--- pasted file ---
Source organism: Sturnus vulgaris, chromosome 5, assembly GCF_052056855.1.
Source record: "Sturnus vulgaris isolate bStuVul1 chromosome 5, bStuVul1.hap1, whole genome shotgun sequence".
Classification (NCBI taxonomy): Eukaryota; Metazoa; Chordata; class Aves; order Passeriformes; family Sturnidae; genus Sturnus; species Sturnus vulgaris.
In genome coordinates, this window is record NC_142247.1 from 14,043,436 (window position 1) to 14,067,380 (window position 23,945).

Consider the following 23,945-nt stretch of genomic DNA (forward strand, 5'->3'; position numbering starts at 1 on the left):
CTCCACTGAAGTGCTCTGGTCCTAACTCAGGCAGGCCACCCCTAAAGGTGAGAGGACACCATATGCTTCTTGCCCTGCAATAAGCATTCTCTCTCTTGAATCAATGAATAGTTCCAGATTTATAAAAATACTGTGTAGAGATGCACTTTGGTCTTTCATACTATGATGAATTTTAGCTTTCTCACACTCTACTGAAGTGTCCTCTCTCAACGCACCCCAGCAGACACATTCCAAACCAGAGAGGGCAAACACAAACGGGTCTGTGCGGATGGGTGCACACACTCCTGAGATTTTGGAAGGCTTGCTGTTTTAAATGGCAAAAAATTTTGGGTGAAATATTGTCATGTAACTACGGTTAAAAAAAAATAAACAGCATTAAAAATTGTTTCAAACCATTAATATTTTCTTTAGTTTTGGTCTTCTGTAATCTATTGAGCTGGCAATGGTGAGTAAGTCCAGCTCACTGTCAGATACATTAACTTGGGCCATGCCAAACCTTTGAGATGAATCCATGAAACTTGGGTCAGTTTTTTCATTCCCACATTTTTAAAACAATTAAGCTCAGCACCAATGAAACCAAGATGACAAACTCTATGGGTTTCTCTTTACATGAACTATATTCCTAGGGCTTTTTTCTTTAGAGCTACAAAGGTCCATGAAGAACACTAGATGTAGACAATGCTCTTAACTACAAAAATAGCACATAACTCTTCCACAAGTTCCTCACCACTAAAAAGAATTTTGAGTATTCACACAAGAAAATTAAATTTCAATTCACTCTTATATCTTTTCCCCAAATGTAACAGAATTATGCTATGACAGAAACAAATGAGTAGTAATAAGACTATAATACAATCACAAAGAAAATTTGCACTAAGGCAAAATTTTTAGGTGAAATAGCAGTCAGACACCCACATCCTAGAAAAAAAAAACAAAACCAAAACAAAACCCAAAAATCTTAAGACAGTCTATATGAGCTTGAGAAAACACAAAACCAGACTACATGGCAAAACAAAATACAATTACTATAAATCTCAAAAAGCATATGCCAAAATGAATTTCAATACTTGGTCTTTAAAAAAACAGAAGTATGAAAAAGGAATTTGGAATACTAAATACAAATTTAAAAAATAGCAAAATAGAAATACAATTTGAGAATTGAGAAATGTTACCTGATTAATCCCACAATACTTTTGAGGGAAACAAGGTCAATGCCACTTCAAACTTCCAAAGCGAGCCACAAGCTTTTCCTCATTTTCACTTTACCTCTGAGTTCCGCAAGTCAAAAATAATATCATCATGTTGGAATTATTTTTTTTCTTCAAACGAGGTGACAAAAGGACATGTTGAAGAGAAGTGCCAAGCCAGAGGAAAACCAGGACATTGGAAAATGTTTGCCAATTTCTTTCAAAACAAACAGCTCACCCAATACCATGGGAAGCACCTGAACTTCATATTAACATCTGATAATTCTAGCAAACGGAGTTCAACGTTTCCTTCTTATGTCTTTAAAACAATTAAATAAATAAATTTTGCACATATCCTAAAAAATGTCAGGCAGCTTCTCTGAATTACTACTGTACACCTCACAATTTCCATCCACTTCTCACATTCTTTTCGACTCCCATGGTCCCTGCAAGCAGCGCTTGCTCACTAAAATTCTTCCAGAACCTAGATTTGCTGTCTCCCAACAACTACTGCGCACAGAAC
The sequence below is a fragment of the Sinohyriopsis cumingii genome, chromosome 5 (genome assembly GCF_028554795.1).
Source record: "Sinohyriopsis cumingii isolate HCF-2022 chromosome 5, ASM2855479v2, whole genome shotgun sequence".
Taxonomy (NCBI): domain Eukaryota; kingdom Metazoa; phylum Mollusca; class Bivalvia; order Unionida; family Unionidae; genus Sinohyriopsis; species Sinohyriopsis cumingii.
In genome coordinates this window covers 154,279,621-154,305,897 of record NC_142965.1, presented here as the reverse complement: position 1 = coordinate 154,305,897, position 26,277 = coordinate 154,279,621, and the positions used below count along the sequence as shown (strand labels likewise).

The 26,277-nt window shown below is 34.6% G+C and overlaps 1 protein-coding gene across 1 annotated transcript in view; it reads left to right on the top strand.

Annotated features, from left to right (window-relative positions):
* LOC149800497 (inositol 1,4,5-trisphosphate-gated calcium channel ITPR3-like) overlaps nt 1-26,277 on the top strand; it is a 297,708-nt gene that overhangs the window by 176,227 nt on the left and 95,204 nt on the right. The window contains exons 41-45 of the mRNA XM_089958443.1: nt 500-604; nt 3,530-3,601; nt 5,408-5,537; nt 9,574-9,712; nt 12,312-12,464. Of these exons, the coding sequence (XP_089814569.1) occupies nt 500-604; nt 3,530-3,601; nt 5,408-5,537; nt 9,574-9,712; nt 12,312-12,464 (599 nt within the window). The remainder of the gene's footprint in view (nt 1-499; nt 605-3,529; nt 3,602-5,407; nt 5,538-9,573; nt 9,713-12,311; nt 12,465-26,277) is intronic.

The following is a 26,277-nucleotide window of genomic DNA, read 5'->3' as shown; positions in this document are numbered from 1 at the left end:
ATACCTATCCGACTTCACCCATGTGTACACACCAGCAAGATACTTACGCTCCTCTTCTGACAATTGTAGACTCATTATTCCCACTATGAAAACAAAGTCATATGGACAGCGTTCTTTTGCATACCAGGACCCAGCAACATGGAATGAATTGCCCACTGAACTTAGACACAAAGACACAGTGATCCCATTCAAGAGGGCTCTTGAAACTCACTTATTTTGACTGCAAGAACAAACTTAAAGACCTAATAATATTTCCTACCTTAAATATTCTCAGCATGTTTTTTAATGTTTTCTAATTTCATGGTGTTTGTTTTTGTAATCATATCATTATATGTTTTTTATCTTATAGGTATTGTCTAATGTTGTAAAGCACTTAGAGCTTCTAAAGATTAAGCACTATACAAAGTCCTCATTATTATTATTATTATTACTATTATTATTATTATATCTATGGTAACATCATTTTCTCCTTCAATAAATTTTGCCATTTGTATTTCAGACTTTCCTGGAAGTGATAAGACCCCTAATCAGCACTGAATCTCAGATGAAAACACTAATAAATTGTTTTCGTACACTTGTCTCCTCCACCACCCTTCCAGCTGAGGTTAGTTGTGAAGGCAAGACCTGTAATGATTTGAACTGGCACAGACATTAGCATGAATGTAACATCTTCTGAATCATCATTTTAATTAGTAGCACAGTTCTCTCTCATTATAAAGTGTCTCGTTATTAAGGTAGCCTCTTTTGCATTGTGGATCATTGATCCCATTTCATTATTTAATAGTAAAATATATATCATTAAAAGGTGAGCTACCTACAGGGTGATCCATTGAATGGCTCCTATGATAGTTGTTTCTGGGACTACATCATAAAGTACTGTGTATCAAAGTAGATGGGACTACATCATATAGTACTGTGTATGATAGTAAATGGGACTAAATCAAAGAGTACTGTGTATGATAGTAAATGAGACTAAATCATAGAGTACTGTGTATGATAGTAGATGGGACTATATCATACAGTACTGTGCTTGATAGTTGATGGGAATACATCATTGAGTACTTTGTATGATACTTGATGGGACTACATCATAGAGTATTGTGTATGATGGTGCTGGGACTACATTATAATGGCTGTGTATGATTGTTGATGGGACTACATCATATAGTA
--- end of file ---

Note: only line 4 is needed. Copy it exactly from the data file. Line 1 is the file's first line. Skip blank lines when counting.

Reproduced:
In genome coordinates, this window is record NC_142247.1 from 14,043,436 (window position 1) to 14,067,380 (window position 23,945).